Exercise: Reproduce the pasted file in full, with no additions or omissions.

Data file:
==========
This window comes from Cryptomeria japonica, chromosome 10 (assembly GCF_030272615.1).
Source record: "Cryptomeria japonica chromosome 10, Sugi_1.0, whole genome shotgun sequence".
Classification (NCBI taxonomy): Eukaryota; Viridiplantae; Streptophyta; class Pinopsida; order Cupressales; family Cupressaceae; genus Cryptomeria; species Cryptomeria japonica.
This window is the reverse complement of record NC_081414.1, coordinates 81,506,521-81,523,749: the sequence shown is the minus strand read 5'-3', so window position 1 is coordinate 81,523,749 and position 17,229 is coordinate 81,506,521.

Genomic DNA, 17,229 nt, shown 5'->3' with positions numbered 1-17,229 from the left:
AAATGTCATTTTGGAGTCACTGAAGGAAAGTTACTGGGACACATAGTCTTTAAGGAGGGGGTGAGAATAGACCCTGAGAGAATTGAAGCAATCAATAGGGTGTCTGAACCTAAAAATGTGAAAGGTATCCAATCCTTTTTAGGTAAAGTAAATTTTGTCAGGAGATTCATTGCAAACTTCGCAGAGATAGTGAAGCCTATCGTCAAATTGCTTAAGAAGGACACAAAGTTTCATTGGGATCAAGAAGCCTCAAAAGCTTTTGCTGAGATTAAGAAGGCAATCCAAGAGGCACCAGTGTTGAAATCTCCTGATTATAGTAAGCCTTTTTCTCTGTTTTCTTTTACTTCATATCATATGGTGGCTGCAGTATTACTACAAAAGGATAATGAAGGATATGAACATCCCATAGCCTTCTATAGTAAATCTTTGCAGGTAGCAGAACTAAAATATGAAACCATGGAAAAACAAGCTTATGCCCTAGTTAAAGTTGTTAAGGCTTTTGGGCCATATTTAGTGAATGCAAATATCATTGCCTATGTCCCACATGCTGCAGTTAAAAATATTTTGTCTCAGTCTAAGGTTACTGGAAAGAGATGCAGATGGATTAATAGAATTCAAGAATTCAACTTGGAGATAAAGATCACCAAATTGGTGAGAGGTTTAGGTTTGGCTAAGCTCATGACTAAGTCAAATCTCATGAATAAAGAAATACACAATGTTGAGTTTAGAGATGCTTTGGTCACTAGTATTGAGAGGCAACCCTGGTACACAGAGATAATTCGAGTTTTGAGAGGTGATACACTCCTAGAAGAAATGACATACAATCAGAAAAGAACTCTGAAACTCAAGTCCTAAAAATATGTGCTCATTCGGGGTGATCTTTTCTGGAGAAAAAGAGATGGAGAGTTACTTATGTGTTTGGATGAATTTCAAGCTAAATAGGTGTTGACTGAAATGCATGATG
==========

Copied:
This window comes from Cryptomeria japonica, chromosome 10 (assembly GCF_030272615.1).
Source record: "Cryptomeria japonica chromosome 10, Sugi_1.0, whole genome shotgun sequence".
Classification (NCBI taxonomy): Eukaryota; Viridiplantae; Streptophyta; class Pinopsida; order Cupressales; family Cupressaceae; genus Cryptomeria; species Cryptomeria japonica.
This window is the reverse complement of record NC_081414.1, coordinates 81,506,521-81,523,749: the sequence shown is the minus strand read 5'-3', so window position 1 is coordinate 81,523,749 and position 17,229 is coordinate 81,506,521.

Genomic DNA, 17,229 nt, shown 5'->3' with positions numbered 1-17,229 from the left:
AAATGTCATTTTGGAGTCACTGAAGGAAAGTTACTGGGACACATAGTCTTTAAGGAGGGGGTGAGAATAGACCCTGAGAGAATTGAAGCAATCAATAGGGTGTCTGAACCTAAAAATGTGAAAGGTATCCAATCCTTTTTAGGTAAAGTAAATTTTGTCAGGAGATTCATTGCAAACTTCGCAGAGATAGTGAAGCCTATCGTCAAATTGCTTAAGAAGGACACAAAGTTTCATTGGGATCAAGAAGCCTCAAAAGCTTTTGCTGAGATTAAGAAGGCAATCCAAGAGGCACCAGTGTTGAAATCTCCTGATTATAGTAAGCCTTTTTCTCTGTTTTCTTTTACTTCATATCATATGGTGGCTGCAGTATTACTACAAAAGGATAATGAAGGATATGAACATCCCATAGCCTTCTATAGTAAATCTTTGCAGGTAGCAGAACTAAAATATGAAACCATGGAAAAACAAGCTTATGCCCTAGTTAAAGTTGTTAAGGCTTTTGGGCCATATTTAGTGAATGCAAATATCATTGCCTATGTCCCACATGCTGCAGTTAAAAATATTTTGTCTCAGTCTAAGGTTACTGGAAAGAGATGCAGATGGATTAATAGAATTCAAGAATTCAACTTGGAGATAAAGATCACCAAATTGGTGAGAGGTTTAGGTTTGGCTAAGCTCATGACTAAGTCAAATCTCATGAATAAAGAAATACACAATGTTGAGTTTAGAGATGCTTTGGTCACTAGTATTGAGAGGCAACCCTGGTACACAGAGATAATTCGAGTTTTGAGAGGTGATACACTCCTAGAAGAAATGACATACAATCAGAAAAGAACTCTGAAACTCAAGTCCTAAAAATATGTGCTCATTCGGGGTGATCTTTTCTGGAGAAAAAGAGATGGAGAGTTACTTATGTGTTTGGATGAATTTCAAGCTAAATAGGTGTTGACTGAAATGCATGATG